How does it feel when someone says you can’t do something? Perhaps a parent has said you couldn’t succeed at learning how to play a musical instrument. Maybe it was a friend telling you that you weren’t good at playing ball. Or it might have been a spouse discouraging you from pursuing a cherished personal or professional goal.
When we hear “you can’t,” it can dishearten us. It can cause us to stop trying. Or it can actually motivate us, arousing a sense of determination to prove the person wrong. Sometimes, however, being told what we cannot do gives us a clearer understanding of what we can do – and what we should be doing.
Case in point: A series of 10 “cannot” statements widely attributed to Abraham Lincoln, although Snopes.com reports they actually were penned by the Rev. William John Henry Boetcker, a minister and noted public speaker, in the early 1900s. Regardless of the actual source, each of these observations is very insightful.
|These wrongly attributed|
statements still merit attention.
Consider the first one: “You cannot bring prosperity by discouraging thrift.” In other words, you won’t prosper long-term by practicing irresponsible and wasteful spending. What a revolutionary concept! Even if President Lincoln never voiced such a thought, it should be inscribed on public buildings in Washington, D.C., and be required reading for every elected official.
The other nine “cannots” are equally challenging and worthy of consideration:
- “You cannot strengthen the weak by weakening the strong.
- You cannot help small men by tearing down big men.
- You cannot help the poor by destroying the rich.
- You cannot lift the wage earner by pulling down the wage payer.
- You cannot keep out of trouble by spending more than you earn.
- You cannot further brotherhood of men by inciting class hatred.
- You cannot establish sound security on borrowed money.
- You cannot build character and courage by destroying men’s initiative and independence.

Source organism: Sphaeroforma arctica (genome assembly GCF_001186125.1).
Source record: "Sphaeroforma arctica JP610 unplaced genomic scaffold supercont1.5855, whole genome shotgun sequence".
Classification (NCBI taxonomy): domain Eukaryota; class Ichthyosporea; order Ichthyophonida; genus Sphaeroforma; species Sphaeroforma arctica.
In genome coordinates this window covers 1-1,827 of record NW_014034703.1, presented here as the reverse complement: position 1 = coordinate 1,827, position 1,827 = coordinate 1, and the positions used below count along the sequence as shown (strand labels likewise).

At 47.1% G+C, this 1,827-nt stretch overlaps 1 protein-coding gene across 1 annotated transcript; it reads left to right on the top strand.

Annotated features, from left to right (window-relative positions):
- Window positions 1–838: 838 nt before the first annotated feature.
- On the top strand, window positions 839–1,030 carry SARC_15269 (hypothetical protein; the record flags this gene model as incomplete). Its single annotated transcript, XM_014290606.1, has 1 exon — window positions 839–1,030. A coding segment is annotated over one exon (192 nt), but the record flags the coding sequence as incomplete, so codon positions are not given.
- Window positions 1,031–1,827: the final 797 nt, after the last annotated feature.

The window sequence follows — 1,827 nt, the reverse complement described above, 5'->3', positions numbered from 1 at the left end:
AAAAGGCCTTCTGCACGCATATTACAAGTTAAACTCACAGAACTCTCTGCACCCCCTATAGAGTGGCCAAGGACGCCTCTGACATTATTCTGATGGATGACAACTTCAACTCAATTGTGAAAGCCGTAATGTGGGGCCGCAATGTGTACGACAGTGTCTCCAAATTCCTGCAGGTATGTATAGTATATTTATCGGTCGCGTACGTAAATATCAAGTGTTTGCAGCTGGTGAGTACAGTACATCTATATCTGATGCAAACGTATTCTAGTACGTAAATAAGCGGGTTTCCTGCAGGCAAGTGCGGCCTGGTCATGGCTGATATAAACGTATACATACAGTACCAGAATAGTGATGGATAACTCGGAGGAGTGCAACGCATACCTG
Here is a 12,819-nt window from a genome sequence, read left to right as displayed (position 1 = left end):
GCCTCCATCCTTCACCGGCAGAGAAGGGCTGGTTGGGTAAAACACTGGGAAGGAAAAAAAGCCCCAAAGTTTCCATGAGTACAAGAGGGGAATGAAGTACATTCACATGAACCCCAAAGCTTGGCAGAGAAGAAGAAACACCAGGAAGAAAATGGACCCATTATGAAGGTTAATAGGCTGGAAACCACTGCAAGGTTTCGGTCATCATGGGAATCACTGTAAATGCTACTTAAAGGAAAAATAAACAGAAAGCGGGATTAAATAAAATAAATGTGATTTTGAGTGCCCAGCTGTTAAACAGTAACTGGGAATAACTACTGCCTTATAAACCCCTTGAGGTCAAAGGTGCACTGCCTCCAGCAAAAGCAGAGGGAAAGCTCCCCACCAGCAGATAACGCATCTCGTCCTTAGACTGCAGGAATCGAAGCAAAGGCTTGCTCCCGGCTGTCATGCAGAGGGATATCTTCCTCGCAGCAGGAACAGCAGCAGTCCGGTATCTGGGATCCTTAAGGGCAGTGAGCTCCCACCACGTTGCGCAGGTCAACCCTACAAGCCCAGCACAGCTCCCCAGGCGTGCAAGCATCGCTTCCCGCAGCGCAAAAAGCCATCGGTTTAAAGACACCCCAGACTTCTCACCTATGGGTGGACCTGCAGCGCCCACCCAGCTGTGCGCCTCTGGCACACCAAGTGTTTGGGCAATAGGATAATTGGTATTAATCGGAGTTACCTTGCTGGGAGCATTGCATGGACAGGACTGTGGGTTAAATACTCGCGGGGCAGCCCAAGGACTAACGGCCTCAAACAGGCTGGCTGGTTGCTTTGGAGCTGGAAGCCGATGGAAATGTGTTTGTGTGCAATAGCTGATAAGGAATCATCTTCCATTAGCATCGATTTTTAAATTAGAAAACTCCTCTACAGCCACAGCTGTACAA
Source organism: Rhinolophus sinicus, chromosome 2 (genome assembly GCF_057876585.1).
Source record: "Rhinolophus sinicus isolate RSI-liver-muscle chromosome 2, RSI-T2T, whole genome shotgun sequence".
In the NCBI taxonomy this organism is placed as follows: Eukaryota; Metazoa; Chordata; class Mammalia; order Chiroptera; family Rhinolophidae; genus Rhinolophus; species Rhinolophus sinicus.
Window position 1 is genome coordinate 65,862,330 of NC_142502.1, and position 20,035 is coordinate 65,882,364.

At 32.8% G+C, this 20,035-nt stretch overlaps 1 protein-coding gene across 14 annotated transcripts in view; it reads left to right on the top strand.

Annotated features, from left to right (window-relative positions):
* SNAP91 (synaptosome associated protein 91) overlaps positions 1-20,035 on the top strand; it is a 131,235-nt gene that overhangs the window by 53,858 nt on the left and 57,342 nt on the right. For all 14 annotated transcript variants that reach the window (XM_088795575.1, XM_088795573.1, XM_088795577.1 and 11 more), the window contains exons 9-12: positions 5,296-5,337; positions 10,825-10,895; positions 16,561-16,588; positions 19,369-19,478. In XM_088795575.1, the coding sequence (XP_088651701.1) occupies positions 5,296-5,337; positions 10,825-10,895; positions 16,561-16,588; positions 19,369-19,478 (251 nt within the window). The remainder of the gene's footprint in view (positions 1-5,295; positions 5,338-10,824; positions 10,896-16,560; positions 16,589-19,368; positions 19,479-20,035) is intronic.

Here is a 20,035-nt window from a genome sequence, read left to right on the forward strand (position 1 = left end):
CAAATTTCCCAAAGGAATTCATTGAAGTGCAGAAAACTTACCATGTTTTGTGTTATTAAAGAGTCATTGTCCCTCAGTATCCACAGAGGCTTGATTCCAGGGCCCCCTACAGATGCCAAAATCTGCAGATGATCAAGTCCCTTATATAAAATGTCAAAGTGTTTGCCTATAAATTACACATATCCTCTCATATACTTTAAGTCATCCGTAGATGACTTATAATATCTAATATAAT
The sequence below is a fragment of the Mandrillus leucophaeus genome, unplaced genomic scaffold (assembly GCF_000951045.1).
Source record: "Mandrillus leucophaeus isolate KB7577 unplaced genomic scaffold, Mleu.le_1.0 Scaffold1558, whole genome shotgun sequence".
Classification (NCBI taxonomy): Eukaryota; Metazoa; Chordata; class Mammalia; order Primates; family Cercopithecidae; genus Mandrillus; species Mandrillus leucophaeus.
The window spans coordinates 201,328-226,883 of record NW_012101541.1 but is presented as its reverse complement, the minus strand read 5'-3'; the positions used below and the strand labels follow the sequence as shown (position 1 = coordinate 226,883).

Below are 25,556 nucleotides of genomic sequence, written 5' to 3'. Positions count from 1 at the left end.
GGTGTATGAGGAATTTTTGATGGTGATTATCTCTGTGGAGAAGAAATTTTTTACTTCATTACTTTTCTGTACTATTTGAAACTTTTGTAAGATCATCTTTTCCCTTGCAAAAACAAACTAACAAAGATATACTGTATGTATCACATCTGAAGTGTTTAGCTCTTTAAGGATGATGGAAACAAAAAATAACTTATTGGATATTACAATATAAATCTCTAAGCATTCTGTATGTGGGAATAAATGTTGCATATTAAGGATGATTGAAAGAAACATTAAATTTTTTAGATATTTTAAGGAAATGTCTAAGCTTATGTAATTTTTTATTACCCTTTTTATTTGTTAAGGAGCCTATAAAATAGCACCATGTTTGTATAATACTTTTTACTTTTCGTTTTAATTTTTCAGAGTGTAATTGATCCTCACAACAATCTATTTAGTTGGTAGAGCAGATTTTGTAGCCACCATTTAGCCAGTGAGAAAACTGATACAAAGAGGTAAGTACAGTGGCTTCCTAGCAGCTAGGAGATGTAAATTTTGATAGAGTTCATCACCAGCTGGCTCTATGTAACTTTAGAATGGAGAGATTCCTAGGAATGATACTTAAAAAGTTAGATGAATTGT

- You cannot help men permanently by doing for them what they can and should do for themselves.”
These certainly run counter to much of today’s thinking, but nevertheless they seem to be common sense. Interestingly, the Bible presents its own collection of “cannots.” I’m not referring to the “shalt nots” of the Ten Commandments, although they make good sense, too – something that’s increasingly uncommon, unfortunately.
For instance, Jesus told His followers, “You cannot serve God and money” (Matthew 6:24). Despite the posturing of outspoken proponents of prosperity theology, we can’t serve and worship God, giving Him top priority and our full attention, while worrying about acquiring and keeping more and more stuff. Surprisingly enough, each session of the U.S. Senate opens with prayer, but they definitely don’t do that on Wall Street.
In the Old Testament, Joshua expressed the same sentiments after he had led the Israelites into the Promised Land – the land of milk and honey. He declared, “if serving the Lord seems undesirable to you, then choose for yourselves this day whom you will serve…. But as for me and my household, we will serve the Lord” (Joshua 24:15). He was saying we cannot serve the true God and pursue other idols as well, whatever they may be.
Later in His so-called Sermon on the Mount, Jesus pointed out, “A good tree cannot bear bad fruit, and a bad tree cannot bear good fruit” (Matthew 7:18). A tree can be judged by its fruit, and He was advising His followers to be discerning about whom they listen to, that they should be wary of being deceived by slick-talking “false prophets.”
Jesus also made the starting statement that, “If anyone comes to me and does not hate his father and mother, his wife and children, his brothers and sisters – yes, even his own life – he cannot be my disciple. And anyone who does not carry his cross and follow me cannot be my disciple” (Luke 14:26-27).
He wasn’t advocating the breakup of families, but was asserting that to truly follow Him meant putting everything else in second place, no matter what. It wasn’t coincidental that not long afterward, many of the curiosity seekers that had surrounded Him stopped following, choosing to go their own way.
And when apostles Peter and John were confronted by the religious leaders and commanded to stop speaking about Jesus, they replied, “Judge for yourselves whether it is right in God’s sight to obey you rather than God. For we cannot help speaking about what we have seen and heard” (Acts 4:19-20).